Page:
Caption: The left three images are taken from the World Health Organization (WHO) website on lead poisoning. The photo on the bottom is the main photo on the website. The one on the top left is the cover for a booklet on lead poisoning published by WHO and the photo in top middle is from a photoseries on environmental health from WHO. All three point to a particular population, mainly brown and black and in a third world country, as being the most susceptible to lead poisoning even though a study done by scientists at Simon Fraser University estimates that lead exposure contributes to 400,000 deaths per year in the US. Result of study is on the right.
Design Statement: I juxtaposed these 4 images (the three from WHO and one from a study done by Simon Fraser) because the three from WHO point to a particular population, mainly brown and black and in a third world country, as being the most susceptible to lead poisoning even though the study from Simon Fraser, as well as recent events such as Flint, Michigan, point to unsafe drinking water and poor infrastructures in the US as well. Representations of potential victims of lead poisoning or other environmental health hazards influence perceptions of risk and who is most likely to be at risk. As a result, little attention is paid to the risks and hazards experienced daily by many Americans. Furthermore, stigmas surrounding poverty and lead poisoning reproduce inequalities and contributes further to the marginalization of those who are exposed to risk. This can lead to deficits in healthcare and access to healthcare as well as feelings of shame and embarrassment.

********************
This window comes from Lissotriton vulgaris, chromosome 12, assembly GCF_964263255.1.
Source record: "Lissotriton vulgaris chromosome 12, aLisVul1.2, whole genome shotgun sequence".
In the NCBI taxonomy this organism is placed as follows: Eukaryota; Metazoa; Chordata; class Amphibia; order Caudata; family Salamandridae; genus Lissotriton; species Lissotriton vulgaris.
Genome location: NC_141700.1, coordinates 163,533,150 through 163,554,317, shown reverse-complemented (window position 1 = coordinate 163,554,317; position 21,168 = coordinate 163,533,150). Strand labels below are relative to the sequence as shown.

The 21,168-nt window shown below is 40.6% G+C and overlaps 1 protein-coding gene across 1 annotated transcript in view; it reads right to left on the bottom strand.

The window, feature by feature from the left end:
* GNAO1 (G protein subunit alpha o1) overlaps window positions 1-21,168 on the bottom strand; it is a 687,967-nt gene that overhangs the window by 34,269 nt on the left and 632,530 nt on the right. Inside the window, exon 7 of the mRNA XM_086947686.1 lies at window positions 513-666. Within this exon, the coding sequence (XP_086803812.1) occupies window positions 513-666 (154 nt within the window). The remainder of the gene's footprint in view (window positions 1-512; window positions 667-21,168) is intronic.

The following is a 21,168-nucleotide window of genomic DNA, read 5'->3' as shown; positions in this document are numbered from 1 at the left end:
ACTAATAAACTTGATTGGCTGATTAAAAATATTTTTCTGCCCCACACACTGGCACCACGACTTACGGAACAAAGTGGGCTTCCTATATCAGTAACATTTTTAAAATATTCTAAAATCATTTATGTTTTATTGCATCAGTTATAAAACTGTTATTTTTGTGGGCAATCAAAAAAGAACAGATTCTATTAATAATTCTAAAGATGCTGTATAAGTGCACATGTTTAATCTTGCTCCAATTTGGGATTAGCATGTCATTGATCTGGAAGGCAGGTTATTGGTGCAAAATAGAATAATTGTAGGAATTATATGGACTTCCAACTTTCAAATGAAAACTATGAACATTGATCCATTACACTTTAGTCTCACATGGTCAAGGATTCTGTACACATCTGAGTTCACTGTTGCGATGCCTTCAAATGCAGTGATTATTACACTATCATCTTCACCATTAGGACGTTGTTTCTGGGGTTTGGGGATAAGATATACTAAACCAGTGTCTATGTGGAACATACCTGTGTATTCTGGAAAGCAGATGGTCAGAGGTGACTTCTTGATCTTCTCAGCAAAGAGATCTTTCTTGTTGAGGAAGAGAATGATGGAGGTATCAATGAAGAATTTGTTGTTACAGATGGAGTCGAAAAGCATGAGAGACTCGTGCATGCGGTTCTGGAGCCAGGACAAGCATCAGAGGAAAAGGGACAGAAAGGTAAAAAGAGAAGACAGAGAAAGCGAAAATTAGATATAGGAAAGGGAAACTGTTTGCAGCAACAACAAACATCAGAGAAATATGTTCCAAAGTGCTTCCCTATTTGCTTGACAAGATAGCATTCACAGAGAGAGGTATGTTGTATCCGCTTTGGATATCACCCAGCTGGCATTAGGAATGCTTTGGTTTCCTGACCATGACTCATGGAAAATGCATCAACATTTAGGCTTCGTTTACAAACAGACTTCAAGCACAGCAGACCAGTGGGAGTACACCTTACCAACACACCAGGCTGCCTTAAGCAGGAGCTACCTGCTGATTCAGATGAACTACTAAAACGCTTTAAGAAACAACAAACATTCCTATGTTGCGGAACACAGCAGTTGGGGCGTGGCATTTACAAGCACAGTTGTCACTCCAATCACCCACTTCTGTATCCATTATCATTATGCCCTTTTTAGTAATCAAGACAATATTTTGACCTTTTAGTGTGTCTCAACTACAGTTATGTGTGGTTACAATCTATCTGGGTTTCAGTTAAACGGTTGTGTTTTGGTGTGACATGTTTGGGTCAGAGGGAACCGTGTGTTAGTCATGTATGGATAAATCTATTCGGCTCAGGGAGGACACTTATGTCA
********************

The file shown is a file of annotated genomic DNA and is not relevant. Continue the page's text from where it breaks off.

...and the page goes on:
Anonymous, "Who is a toxic victim? (Revision)", contributed by Alice Chen, Center for Ethnography, Platform for Experimental Collaborative Ethnography, last modified 19 January 2019, accessed 4 December 2021.